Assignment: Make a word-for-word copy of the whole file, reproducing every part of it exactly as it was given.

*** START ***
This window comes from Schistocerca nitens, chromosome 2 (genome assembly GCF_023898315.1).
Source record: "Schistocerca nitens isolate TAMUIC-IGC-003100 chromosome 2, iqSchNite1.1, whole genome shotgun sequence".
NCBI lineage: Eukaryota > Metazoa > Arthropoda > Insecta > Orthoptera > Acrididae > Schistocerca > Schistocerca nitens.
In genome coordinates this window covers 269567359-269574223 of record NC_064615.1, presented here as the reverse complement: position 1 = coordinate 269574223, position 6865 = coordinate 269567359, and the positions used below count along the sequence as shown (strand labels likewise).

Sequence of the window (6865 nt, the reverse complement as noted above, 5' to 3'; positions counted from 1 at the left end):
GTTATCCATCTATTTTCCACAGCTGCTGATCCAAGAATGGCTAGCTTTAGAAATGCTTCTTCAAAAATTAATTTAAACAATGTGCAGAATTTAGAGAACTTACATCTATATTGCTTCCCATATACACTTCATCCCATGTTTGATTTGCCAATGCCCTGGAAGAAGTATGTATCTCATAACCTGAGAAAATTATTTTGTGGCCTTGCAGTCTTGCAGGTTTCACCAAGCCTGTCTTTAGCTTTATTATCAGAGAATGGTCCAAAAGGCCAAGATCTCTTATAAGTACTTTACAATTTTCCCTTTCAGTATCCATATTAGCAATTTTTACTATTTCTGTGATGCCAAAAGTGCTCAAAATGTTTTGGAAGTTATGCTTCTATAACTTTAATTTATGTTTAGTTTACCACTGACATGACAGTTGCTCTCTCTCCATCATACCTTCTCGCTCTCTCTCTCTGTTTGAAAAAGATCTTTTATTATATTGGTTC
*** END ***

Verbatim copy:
This window comes from Schistocerca nitens, chromosome 2 (genome assembly GCF_023898315.1).
Source record: "Schistocerca nitens isolate TAMUIC-IGC-003100 chromosome 2, iqSchNite1.1, whole genome shotgun sequence".
NCBI lineage: Eukaryota > Metazoa > Arthropoda > Insecta > Orthoptera > Acrididae > Schistocerca > Schistocerca nitens.
In genome coordinates this window covers 269567359-269574223 of record NC_064615.1, presented here as the reverse complement: position 1 = coordinate 269574223, position 6865 = coordinate 269567359, and the positions used below count along the sequence as shown (strand labels likewise).

Sequence of the window (6865 nt, the reverse complement as noted above, 5' to 3'; positions counted from 1 at the left end):
GTTATCCATCTATTTTCCACAGCTGCTGATCCAAGAATGGCTAGCTTTAGAAATGCTTCTTCAAAAATTAATTTAAACAATGTGCAGAATTTAGAGAACTTACATCTATATTGCTTCCCATATACACTTCATCCCATGTTTGATTTGCCAATGCCCTGGAAGAAGTATGTATCTCATAACCTGAGAAAATTATTTTGTGGCCTTGCAGTCTTGCAGGTTTCACCAAGCCTGTCTTTAGCTTTATTATCAGAGAATGGTCCAAAAGGCCAAGATCTCTTATAAGTACTTTACAATTTTCCCTTTCAGTATCCATATTAGCAATTTTTACTATTTCTGTGATGCCAAAAGTGCTCAAAATGTTTTGGAAGTTATGCTTCTATAACTTTAATTTATGTTTAGTTTACCACTGACATGACAGTTGCTCTCTCTCCATCATACCTTCTCGCTCTCTCTCTCTGTTTGAAAAAGATCTTTTATTATATTGGTTC